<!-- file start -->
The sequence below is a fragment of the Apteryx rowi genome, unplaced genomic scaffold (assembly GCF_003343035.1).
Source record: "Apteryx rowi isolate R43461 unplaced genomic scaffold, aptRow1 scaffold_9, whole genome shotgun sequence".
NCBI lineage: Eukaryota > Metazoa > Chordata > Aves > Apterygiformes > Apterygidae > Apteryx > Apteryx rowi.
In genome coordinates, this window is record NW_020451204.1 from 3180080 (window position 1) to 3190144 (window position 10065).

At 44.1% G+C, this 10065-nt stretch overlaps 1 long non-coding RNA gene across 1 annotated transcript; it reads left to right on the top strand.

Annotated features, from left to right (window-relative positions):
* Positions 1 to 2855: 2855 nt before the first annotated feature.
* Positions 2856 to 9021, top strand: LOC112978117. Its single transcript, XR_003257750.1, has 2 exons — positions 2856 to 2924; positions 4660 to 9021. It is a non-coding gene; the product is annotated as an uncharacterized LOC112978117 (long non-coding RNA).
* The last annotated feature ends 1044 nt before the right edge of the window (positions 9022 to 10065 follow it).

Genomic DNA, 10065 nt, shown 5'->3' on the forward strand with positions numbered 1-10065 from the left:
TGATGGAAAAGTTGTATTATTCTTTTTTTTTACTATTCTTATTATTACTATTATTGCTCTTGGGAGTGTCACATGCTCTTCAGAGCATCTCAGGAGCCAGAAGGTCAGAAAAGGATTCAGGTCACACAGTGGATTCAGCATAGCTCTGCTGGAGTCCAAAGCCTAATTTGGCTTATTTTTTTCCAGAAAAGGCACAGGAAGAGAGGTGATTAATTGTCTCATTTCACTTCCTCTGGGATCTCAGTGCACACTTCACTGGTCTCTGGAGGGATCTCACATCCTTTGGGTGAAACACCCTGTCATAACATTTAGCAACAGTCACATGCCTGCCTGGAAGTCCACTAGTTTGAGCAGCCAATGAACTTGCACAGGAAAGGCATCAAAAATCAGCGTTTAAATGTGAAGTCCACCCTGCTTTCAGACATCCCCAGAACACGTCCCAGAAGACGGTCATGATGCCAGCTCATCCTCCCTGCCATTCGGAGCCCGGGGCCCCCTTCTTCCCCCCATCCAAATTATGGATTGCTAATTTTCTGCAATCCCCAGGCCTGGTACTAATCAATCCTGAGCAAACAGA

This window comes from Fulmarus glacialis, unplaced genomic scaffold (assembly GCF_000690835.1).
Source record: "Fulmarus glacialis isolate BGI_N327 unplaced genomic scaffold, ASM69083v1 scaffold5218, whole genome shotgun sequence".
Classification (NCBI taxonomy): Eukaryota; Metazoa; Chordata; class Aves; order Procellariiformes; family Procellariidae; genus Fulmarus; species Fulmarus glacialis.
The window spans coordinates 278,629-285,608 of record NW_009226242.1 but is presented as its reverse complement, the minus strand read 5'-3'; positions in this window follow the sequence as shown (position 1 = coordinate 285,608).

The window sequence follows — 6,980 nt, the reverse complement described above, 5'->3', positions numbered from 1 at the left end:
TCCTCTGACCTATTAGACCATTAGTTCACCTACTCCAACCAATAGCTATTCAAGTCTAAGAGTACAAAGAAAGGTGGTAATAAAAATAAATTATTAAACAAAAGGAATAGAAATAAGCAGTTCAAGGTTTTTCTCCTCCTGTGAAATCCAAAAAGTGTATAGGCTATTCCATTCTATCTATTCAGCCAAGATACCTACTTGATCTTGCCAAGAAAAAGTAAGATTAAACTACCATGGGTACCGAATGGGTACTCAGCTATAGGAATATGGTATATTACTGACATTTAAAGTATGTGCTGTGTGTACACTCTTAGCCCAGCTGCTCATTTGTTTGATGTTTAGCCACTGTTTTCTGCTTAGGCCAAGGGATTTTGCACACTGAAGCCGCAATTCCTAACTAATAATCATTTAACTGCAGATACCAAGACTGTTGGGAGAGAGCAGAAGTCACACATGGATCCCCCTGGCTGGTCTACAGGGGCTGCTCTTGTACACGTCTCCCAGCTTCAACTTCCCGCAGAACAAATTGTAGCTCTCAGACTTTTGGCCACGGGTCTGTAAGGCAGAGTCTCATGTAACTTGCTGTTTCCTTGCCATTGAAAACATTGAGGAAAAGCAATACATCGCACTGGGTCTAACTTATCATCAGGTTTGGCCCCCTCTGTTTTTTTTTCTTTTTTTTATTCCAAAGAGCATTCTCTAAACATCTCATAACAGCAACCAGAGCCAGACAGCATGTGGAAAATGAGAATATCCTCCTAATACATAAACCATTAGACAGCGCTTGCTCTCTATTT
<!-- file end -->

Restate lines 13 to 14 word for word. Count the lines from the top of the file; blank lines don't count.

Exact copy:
Source record: "Fulmarus glacialis isolate BGI_N327 unplaced genomic scaffold, ASM69083v1 scaffold5218, whole genome shotgun sequence".
Classification (NCBI taxonomy): Eukaryota; Metazoa; Chordata; class Aves; order Procellariiformes; family Procellariidae; genus Fulmarus; species Fulmarus glacialis.